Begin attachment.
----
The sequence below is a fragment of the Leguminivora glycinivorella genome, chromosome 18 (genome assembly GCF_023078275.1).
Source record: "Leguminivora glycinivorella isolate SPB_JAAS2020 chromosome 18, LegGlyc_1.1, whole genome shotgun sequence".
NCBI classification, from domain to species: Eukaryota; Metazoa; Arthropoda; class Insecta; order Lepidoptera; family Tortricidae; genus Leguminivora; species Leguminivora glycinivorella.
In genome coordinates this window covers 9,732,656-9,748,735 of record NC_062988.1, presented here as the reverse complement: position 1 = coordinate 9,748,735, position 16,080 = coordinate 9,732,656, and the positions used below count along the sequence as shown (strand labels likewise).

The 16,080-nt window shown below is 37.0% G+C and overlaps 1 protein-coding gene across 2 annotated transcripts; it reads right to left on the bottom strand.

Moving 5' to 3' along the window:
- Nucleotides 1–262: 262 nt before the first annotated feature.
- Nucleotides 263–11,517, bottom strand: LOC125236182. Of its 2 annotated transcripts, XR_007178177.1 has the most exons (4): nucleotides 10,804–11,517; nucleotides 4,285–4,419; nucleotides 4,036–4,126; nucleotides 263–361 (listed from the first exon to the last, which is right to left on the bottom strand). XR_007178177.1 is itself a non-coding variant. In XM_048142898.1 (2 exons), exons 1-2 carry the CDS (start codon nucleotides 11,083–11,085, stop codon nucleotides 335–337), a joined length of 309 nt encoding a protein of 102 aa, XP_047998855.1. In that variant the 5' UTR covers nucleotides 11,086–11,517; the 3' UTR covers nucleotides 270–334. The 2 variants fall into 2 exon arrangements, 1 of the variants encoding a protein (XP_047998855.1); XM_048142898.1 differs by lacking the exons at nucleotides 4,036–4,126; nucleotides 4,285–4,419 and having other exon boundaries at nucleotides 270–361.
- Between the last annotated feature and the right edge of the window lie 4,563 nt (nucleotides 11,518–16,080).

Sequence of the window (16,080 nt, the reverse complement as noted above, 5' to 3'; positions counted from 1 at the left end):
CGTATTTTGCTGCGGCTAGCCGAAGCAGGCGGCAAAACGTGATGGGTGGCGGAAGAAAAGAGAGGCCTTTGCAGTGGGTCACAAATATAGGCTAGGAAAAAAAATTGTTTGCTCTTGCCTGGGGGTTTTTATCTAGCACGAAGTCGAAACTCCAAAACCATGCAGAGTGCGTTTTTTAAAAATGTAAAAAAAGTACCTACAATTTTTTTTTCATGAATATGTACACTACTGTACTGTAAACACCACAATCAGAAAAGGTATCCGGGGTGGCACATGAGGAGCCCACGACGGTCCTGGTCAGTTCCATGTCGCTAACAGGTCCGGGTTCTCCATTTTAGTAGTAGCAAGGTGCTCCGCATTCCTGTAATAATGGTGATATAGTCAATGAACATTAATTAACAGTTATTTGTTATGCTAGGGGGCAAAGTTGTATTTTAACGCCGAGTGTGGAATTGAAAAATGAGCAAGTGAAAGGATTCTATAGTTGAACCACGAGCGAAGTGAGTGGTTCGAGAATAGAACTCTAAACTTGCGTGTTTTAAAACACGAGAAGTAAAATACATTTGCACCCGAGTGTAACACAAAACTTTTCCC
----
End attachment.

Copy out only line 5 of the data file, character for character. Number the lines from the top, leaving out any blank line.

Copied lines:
The 16,080-nt window shown below is 37.0% G+C and overlaps 1 protein-coding gene across 2 annotated transcripts; it reads right to left on the bottom strand.